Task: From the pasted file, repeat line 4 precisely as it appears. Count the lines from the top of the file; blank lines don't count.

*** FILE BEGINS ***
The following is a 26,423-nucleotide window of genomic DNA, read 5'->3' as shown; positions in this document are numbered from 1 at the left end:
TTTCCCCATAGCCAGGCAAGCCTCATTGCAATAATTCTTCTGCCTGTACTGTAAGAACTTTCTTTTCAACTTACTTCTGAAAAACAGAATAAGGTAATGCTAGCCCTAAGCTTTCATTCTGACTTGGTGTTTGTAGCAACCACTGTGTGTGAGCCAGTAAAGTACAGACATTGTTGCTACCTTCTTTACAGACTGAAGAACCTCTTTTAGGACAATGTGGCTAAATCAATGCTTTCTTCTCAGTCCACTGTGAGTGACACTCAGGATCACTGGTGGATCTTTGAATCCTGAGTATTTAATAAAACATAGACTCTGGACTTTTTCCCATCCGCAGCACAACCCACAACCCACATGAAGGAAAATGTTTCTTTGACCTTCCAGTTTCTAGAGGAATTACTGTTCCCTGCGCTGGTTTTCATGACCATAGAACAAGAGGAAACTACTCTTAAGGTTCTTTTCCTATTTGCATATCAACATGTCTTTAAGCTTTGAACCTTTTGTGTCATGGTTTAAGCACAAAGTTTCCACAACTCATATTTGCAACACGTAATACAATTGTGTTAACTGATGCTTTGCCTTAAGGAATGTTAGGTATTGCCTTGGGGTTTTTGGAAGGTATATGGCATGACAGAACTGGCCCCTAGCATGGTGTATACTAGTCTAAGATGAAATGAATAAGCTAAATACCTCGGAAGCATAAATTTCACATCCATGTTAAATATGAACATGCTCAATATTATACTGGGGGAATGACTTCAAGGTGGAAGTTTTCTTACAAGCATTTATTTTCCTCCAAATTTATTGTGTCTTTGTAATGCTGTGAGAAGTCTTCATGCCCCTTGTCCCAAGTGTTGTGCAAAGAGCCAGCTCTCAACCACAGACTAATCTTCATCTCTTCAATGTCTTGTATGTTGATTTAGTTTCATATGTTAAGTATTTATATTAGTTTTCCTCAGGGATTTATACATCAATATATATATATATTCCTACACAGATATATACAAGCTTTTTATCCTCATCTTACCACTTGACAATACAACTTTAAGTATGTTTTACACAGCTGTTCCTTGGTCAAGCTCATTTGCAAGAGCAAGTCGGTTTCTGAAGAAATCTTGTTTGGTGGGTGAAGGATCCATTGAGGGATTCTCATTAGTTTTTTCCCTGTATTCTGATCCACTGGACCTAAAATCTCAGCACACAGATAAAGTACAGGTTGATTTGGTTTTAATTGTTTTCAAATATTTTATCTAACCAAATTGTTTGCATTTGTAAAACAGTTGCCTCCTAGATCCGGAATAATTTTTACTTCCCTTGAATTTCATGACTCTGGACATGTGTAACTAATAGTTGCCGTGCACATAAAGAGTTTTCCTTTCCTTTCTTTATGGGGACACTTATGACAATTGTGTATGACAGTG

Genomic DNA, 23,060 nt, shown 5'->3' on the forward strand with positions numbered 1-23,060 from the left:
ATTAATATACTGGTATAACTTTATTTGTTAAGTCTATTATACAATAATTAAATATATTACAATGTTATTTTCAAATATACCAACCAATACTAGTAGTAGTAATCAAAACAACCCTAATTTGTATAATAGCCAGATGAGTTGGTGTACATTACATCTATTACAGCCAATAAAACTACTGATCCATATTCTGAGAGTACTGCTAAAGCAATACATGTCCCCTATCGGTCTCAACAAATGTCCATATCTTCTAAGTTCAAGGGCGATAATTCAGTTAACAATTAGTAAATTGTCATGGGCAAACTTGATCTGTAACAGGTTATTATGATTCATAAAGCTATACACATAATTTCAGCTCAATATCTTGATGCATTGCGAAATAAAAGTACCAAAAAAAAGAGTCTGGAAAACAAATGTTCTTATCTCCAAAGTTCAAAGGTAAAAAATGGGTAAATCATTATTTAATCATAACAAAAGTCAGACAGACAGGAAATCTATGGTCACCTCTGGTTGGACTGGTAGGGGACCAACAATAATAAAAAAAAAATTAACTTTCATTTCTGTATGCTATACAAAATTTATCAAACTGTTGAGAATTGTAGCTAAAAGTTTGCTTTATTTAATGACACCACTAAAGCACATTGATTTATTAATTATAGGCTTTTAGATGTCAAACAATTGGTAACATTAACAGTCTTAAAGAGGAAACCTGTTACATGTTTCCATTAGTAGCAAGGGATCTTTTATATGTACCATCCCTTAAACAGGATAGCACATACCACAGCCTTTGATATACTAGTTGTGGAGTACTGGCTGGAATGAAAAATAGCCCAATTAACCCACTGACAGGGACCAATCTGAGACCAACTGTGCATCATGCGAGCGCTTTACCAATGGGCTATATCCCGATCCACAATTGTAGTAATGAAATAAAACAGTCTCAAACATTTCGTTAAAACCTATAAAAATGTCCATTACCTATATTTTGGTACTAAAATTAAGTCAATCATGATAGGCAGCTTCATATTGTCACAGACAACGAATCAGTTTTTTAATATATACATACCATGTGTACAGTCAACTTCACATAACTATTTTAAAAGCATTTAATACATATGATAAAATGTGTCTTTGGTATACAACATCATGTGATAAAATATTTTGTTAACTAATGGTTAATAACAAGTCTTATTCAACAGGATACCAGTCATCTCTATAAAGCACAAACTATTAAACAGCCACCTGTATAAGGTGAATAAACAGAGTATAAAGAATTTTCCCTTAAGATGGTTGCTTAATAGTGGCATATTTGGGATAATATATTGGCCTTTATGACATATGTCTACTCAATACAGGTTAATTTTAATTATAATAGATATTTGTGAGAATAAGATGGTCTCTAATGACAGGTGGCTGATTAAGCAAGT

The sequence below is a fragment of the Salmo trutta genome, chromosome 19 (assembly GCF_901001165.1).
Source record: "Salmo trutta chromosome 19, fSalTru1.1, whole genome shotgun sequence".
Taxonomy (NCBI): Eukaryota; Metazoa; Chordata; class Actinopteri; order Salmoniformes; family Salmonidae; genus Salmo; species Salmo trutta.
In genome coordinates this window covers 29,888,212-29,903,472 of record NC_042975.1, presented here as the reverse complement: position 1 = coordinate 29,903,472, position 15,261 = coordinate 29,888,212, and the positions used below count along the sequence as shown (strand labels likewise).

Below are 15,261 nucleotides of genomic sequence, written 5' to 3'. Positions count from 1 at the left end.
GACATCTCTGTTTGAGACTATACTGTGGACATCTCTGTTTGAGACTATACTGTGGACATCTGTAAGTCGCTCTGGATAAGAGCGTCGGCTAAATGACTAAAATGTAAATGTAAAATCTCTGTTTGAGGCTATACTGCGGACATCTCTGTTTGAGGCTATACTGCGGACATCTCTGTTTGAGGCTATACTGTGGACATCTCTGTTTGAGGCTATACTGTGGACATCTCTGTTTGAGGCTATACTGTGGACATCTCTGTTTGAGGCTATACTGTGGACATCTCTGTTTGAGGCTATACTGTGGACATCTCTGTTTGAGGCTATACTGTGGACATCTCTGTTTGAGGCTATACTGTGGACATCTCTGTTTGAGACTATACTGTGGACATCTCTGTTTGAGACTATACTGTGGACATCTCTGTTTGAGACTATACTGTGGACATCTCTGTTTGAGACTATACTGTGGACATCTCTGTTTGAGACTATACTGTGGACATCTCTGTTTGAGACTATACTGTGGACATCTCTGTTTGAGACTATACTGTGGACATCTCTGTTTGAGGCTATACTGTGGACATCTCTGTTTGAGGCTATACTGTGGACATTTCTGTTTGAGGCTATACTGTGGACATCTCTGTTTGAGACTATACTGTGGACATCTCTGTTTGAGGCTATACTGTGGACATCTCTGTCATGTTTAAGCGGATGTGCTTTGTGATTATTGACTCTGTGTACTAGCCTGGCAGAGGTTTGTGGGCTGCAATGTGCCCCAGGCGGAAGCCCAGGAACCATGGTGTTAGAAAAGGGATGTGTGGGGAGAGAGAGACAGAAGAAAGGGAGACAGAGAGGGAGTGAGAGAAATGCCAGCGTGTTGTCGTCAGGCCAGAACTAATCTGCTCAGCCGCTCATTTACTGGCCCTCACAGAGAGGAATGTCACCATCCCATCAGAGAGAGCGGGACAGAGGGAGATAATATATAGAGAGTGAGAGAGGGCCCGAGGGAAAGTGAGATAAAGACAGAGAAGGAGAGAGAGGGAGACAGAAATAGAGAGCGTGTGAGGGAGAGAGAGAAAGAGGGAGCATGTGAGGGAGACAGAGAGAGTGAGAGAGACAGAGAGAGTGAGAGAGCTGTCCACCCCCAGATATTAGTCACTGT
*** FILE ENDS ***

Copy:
ATTAATATACTGGTATAACTTTATTTGTTAAGTCTATTATACAATAATTAAATATATTACAATGTTATTTTCAAATATACCAACCAATACTAGTAGTAGTAATCAAAACAACCCTAATTTGTATAATAGCCAGATGAGTTGGTGTACATTACATCTATTACAGCCAATAAAACTACTGATCCATATTCTGAGAGTACTGCTAAAGCAATACATGTCCCCTATCGGTCTCAACAAATGTCCATATCTTCTAAGTTCAAGGGCGATAATTCAGTTAACAATTAGTAAATTGTCATGGGCAAACTTGATCTGTAACAGGTTATTATGATTCATAAAGCTATACACATAATTTCAGCTCAATATCTTGATGCATTGCGAAATAAAAGTACCAAAAAAAAGAGTCTGGAAAACAAATGTTCTTATCTCCAAAGTTCAAAGGTAAAAAATGGGTAAATCATTATTTAATCATAACAAAAGTCAGACAGACAGGAAATCTATGGTCACCTCTGGTTGGACTGGTAGGGGACCAACAATAATAAAAAAAAAATTAACTTTCATTTCTGTATGCTATACAAAATTTATCAAACTGTTGAGAATTGTAGCTAAAAGTTTGCTTTATTTAATGACACCACTAAAGCACATTGATTTATTAATTATAGGCTTTTAGATGTCAAACAATTGGTAACATTAACAGTCTTAAAGAGGAAACCTGTTACATGTTTCCATTAGTAGCAAGGGATCTTTTATATGTACCATCCCTTAAACAGGATAGCACATACCACAGCCTTTGATATACTAGTTGTGGAGTACTGGCTGGAATGAAAAATAGCCCAATTAACCCACTGACAGGGACCAATCTGAGACCAACTGTGCATCATGCGAGCGCTTTACCAATGGGCTATATCCCGATCCACAATTGTAGTAATGAAATAAAACAGTCTCAAACATTTCGTTAAAACCTATAAAAATGTCCATTACCTATATTTTGGTACTAAAATTAAGTCAATCATGATAGGCAGCTTCATATTGTCACAGACAACGAATCAGTTTTTTAATATATACATACCATGTGTACAGTCAACTTCACATAACTATTTTAAAAGCATTTAATACATATGATAAAATGTGTCTTTGGTATACAACATCATGTGATAAAATATTTTGTTAACTAATGGTTAATAACAAGTCTTATTCAACAGGATACCAGTCATCTCTATAAAGCACAAACTATTAAACAGCCACCTGTATAAGGTGAATAAACAGAGTATAAAGAATTTTCCCTTAAGATGGTTGCTTAATAGTGGCATATTTGGGATAATATATTGGCCTTTATGACATATGTCTACTCAATACAGGTTAATTTTAATTATAATAGATATTTGTGAGAATAAGATGGTCTCTAATGACAGGTGGCTGATTAAGCAAGT